Diversifying your portfolio can help shield your money against inflation. It's important to remember, however, that diversification and asset allocation do not guarantee returns.

To provide a hedge against inflation, consider diversifying your investments using a mix of commodities, Treasury inflation-protected securities and equities. Here's a quick overview of inflation-proof options:

  • Use real estate as a hedge. When inflation starts to bust out of its box, you can bet that real estate goes up with it. (Have you been keeping up with the news in large cities across the country?) Owning real estate during times of increasing inflation means you can charge more for rent. Earning higher rental income can help you stay ahead when you think inflation's got you beat.
  • Invest in TIPS. Treasury Inflation-Protected Securities (TIPS) can protect you against inflation. TIPS principal increases with inflation and decreases with deflation. You receive the adjusted principal or original principal (whichever is higher) when the TIPS mature.
  • Choose equity investments. Equities can preserve your portfolio against the downsides of inflation.
  • Invest in commodities. Commodity prices, such as natural gas and grains, crude oil and metals, usually rise when inflation goes up, so investing in commodities may help couch your portfolio against inflation.
  • Consider REITs. Real estate investment trusts (REITs) serve as an inflation hedge because real estate does well during periods of inflation. REITs, which are companies that own and often operate income-producing real estate, can include office and apartment buildings, warehouses, hospitals, shopping centers, hotels and more. Dividend growth can increase through REITs and can offer an income stream for savvy investors.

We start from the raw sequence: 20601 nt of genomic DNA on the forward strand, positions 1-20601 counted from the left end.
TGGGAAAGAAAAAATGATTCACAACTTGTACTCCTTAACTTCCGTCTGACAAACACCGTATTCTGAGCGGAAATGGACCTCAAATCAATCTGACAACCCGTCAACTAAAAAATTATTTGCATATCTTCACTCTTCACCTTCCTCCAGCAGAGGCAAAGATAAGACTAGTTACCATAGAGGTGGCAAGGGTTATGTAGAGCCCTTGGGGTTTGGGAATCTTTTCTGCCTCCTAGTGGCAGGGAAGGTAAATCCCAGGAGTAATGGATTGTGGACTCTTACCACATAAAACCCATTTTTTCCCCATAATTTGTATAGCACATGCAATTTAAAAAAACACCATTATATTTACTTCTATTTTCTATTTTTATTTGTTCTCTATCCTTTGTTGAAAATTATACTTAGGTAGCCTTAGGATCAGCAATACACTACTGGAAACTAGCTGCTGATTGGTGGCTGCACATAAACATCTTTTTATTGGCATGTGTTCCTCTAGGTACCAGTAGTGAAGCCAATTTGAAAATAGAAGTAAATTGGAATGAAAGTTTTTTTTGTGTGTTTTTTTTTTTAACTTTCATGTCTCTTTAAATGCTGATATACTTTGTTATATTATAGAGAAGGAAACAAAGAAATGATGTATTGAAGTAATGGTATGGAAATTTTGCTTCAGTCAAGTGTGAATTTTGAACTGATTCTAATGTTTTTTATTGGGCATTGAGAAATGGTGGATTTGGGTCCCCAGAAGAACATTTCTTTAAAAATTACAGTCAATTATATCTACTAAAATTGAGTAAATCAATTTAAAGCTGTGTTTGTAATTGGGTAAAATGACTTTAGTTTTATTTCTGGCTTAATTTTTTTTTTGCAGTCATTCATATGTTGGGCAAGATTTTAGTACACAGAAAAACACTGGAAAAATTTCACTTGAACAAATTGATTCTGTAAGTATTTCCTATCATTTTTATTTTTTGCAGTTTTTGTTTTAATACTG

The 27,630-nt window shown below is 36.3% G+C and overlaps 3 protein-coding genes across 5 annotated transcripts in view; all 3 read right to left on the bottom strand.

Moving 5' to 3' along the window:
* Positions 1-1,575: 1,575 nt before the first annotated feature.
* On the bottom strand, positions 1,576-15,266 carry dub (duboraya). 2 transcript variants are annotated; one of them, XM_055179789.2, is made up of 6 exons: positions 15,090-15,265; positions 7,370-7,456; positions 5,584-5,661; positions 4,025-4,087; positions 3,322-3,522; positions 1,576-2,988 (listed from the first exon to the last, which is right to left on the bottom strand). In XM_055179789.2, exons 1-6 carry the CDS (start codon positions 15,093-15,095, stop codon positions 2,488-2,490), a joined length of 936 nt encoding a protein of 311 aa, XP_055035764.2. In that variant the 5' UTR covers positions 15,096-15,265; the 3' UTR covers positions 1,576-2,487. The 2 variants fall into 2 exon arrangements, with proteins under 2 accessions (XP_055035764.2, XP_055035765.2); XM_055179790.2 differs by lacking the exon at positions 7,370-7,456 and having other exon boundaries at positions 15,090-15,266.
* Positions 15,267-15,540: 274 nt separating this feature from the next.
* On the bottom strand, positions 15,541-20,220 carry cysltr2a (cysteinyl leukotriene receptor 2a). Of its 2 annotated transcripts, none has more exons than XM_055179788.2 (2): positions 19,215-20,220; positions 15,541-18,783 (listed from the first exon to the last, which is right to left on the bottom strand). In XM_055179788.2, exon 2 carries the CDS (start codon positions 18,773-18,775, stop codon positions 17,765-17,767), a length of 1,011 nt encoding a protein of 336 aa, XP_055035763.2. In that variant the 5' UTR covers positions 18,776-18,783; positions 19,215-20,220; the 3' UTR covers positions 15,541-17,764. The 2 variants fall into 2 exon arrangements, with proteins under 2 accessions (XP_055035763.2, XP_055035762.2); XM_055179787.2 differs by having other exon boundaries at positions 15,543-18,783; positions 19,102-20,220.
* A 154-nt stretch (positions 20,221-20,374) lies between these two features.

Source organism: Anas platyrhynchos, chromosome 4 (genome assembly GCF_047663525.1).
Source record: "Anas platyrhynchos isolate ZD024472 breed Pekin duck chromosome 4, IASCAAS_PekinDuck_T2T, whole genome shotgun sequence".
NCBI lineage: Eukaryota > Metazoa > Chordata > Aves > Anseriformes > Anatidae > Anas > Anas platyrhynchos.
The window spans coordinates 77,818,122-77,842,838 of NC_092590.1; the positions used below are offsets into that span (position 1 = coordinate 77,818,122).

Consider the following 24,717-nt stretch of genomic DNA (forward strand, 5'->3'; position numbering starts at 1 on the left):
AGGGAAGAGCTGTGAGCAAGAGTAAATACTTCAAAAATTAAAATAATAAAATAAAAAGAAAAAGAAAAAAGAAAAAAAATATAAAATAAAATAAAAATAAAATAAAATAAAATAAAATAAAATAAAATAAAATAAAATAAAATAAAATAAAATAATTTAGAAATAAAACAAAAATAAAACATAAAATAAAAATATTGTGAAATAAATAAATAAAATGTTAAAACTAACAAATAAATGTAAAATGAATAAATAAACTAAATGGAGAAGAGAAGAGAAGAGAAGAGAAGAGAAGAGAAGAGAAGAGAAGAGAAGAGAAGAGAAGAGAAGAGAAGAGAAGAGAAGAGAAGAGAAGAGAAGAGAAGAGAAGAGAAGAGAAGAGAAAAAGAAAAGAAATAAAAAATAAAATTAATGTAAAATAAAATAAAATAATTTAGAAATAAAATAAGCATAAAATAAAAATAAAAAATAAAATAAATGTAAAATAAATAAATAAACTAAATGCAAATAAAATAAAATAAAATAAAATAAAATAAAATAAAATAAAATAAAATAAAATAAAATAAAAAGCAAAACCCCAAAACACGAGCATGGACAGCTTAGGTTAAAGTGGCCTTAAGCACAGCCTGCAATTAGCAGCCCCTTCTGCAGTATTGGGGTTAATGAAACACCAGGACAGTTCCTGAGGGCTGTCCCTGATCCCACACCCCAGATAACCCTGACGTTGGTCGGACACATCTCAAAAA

Tip 3: Invest in companies that can raise prices.

During periods of higher inflation, consider investing in companies in industries that not only have staying power but that can raise prices during inflationary periods. It's a good idea to evaluate which types of companies are useful during periods of inflation. No matter what happens with the value of the dollar, whatever the business sells will still be in demand.

Investing in low-cost index funds, which hold every stock in an index such as the S&P 500 includes some of these companies that people will continue to come back to, again and again, such as Apple and Coca-Cola.

Tip 4: Pause on big purchases.

Hit the pause button on buying a new car, building a home or improving your existing abode.

Demand for the home improvement sector with a slowdown on building supplies such as lumber caused record highs. In addition, the cost of vehicles increased due to a shortage of available new cars and an increase in demand. In addition, the COVID-19 pandemic forced the closure of many factories, making the supplies needed for chip manufacturing unavailable for months and causing a chip shortage for vehicles.

Watch for these prices to come down before you make any definitive moves toward these types of purchases.

Beat Inflation on Your Own

Even though you can't control the Fed on your own, you can still do something within your small sphere of influence to battle inflation.

If you're ready to wage your own war against inflation, keep these tips in mind and choose how you'd like to take it on. You might combine a few tactics or choose just one from this list.